Joseph Goebbels had created the Werewolves, a desperate gamble to continue the war through guerilla warfare. It would rely on German youth that had been reared in Nazi doctrine. These young guerilla fighters, some younger than twelve, would hold out and strike at the Allies behind the lines. Author Michael Kater states "in order to inure HJ adolescents to inhuman acts, to make them complicit in the crimes of the Third Reich, and to bond them to their murderous reputation, its leaders ordered them to commit atrocities." Escaped concentration inmates were hunted and killed, Allied soldiers were sniped at, and wire was strung across roads in order to decapitate soldiers driving down German roads. Kater claims: "Werewolves, by the more narrow and technically correct definition, were small suicide commandos of boys and sometimes even girls who were dropped behind enemy lines on what was already foreign-occupied German soil, to reverse the conquest…." Werewolf commandos of the HJ were organized and trained by the SS. The most successful Werewolf attack was the assassination of the anti-nazi lord mayor of Aachen, Franz Oppenhoff. An SS man, two HJ boys, and a BDM girl parachuted into Aachen, entered the mayor's home, and shot him to death in March 1945. All were killed on their way back to Germany after stepping on land mines. Many other young HJ members were parachuted behind enemy lines, either Russian or American, to wreak havoc. Two Hitler Youths were captured by the Americans near Brunswick, and were executed on 1 June 1945. They were sixteen and seventeen years old. The Werewolf program was ultimately a failure and never really got off the ground, due to lack of weaponry and coordination, but not because of lack of will on the part of the HJ. Many of the most fanatical HJ members were regrouping towards Berlin for the final battle.[19]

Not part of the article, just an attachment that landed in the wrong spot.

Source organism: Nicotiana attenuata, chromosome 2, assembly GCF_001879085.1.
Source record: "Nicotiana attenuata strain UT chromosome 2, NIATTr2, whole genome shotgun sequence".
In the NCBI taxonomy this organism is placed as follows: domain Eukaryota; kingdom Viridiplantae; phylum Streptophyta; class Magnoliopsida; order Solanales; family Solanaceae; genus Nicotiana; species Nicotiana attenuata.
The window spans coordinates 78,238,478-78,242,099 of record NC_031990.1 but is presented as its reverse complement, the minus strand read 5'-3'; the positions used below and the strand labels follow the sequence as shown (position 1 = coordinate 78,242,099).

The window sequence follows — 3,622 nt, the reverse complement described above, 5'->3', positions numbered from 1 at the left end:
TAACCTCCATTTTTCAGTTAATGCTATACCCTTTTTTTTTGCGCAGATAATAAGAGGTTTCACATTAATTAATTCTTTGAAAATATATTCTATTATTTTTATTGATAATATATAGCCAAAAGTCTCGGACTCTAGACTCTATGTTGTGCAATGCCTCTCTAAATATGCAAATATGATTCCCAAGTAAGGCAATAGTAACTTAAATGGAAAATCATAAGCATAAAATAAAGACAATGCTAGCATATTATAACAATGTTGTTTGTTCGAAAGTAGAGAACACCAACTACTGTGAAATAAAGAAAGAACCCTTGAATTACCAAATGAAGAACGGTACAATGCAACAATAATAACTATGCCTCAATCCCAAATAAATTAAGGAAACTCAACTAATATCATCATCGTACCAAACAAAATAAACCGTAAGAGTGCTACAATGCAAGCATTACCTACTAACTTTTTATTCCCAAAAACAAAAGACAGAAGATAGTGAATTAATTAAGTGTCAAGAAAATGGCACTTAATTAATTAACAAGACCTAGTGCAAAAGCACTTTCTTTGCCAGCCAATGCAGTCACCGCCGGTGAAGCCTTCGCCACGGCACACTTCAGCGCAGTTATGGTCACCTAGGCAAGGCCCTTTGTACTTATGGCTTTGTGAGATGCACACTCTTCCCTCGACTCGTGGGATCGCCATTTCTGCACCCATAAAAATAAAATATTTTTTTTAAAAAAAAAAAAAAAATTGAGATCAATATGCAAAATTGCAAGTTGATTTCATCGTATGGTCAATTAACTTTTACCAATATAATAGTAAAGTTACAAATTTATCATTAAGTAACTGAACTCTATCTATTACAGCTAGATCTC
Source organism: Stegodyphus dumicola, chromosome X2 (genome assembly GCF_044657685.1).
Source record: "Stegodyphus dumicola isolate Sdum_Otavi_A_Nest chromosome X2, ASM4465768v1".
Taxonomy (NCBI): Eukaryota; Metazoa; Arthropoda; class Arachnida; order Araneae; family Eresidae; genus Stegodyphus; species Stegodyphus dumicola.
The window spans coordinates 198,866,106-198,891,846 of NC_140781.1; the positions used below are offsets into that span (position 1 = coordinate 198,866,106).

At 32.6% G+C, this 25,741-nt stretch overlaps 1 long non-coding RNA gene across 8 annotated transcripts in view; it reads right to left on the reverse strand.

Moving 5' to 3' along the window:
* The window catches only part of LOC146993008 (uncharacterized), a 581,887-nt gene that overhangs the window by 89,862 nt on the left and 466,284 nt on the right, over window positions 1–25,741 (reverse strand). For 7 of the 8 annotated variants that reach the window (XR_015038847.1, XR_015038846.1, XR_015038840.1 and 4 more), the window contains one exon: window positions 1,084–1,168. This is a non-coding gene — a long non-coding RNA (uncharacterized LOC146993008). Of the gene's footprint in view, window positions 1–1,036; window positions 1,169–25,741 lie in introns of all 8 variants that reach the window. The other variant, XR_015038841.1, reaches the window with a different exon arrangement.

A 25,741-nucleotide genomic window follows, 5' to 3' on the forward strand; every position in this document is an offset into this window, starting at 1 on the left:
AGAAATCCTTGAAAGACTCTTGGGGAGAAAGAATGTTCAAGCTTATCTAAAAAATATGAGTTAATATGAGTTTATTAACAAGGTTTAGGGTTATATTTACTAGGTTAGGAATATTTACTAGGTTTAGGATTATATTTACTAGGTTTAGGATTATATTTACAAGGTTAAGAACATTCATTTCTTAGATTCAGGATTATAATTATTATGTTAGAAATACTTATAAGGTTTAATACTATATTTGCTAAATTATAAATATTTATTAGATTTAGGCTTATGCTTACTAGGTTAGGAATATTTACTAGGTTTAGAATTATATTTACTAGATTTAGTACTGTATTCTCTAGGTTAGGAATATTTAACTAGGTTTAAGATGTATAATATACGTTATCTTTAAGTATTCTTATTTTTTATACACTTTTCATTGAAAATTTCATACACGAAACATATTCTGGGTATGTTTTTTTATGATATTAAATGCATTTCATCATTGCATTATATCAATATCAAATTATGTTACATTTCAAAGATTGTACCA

As the Allies approached Berlin, SS squads, including young HJ members, were rounding up every available man and boy that could fight. Anyone who failed to show up for training or report for duty was considered a traitor and was hanged or shot on the spot. Karl Damm's Hitler Youth battalion was sent to the front lines to dig trenches thirty miles east of Berlin. He stood guard duty one night and heard rifle fire. The next day he counted fifty Russian tanks drive past his unit's position. He later found his comrades dead in one of their freshly dug trenches, all shot down by the Russians. Still, the youth continued to fight. At the Havel River in Berlin, five thousand Hitler Youth were ordered to defend the Pichelsdorf Bridge so a relief army could arrive from the south. The relief army never came, as the Russians had destroyed it. The HJ held the bridge for two days and nights against Russian tanks until 4,500 of them lay dead or wounded. One of these wounded boys, carried into a hospital was told by a doctor, "You dummy! Look at what this has gotten you!" The boy straightened up, spit in the doctor's face, and said, "Long live the Fuhrer!" Such was their fanaticism, even at the end.[20]